It’s not surprising that you may wonder about what stink bugs eat, especially considering that bugs use a wide range of foods as their fuel. Some bugs might eat plants, while others might suck our blood, and others still might eat fellow insects and small animals.
This article will explain what stink bugs eat, as well as some other notable attributes about them.
What Do Stink Bugs Look Like?
What exactly a stink bug looks like is going to depend on the type you are dealing with. While their coloration varies, they do all have some similarities. Adult stink bugs often have triangular-shaped backs. It’s fairly distinct compared to other insects, which makes them stand out.
This shape results in them also being called “shield bugs.” They tend to be about three-quarters of an inch long, have six legs, and have two antennae on their heads. When looking at a stink bug, you might not notice that it is equipped with a sturdy pair of wings that make it quite a talented flier.
How Do Stink Bugs Get Into Your House?
Stink bugs get into your house the same way other insects get into your house. When they search for shelter, they will be attracted to your home. Then, they will search out any cracks in windows, doorways, or the foundation of your house. If there’s a tiny space for them to slip in through, they will.
Rather than getting rid of stink bugs already in your home, it’s much better to avoid them entering in the first place. Take a look at any weak spots in your house, and walk around the perimeter of your home from the inside and outside. If you see any visible cracks or slots, they are probably worth reinforcing.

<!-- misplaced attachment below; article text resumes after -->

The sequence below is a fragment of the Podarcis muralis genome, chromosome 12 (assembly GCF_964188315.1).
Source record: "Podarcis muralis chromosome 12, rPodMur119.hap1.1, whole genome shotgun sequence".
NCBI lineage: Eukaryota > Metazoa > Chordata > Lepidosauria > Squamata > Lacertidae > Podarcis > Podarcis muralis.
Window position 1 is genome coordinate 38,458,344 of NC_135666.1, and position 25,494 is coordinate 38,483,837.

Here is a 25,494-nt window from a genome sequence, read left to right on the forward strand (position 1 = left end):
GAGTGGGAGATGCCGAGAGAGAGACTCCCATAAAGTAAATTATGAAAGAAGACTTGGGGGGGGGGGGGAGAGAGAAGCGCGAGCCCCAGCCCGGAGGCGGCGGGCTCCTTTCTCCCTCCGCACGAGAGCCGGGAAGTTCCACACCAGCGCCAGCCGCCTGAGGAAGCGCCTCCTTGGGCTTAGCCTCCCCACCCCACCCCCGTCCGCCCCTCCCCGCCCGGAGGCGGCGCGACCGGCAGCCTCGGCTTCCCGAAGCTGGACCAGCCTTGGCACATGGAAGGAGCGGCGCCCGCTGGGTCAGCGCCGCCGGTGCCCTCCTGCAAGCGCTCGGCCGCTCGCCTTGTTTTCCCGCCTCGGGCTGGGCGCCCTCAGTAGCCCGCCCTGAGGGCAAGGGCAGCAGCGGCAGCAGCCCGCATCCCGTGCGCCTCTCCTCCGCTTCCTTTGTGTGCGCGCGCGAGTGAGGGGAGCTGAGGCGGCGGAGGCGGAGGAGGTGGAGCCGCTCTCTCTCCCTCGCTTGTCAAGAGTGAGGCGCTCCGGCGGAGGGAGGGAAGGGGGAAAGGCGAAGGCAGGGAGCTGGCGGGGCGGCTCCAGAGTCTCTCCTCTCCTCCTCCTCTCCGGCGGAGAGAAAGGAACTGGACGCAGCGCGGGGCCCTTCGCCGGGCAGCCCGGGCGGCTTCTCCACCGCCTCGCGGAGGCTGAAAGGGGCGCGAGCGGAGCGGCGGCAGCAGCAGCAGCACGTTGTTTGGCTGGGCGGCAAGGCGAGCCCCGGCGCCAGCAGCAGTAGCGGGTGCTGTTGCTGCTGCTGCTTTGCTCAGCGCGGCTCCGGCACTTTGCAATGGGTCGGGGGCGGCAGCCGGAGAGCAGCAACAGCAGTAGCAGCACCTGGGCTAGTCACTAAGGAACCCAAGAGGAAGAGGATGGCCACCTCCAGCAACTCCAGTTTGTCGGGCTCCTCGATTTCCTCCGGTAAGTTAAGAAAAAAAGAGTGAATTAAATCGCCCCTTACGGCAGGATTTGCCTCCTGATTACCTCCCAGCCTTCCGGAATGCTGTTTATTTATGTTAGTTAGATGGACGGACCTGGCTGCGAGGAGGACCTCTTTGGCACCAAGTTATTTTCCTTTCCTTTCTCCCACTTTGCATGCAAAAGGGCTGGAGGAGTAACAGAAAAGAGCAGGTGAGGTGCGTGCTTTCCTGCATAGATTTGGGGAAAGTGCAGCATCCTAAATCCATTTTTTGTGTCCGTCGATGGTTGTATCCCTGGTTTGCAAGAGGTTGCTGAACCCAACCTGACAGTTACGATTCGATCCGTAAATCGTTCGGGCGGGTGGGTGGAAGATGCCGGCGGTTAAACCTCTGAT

Not only will this prevent stink bugs from getting in, but you will also be avoiding a bunch of other bugs and possible infestations as well.
Stink bugs earn their smelly moniker due to the foul odor that they emit if they are threatened or crushed. To avoid this, many people prefer to avoid squishing them whenever possible. By mitigating the risk of these insects being in your home in the first place, you lessen the risk of having to deal with the smelly aftermath.
Are Stink Bugs Dangerous?
By and large, stink bugs are not dangerous. They are a nuisance around the house, but they don’t pose much of a threat to humans on an individual level. They don’t bite like mosquitoes or sting like bees, and they aren’t aggressive. The only way that they could harm a person is if they carry an allergen that someone is negatively affected by.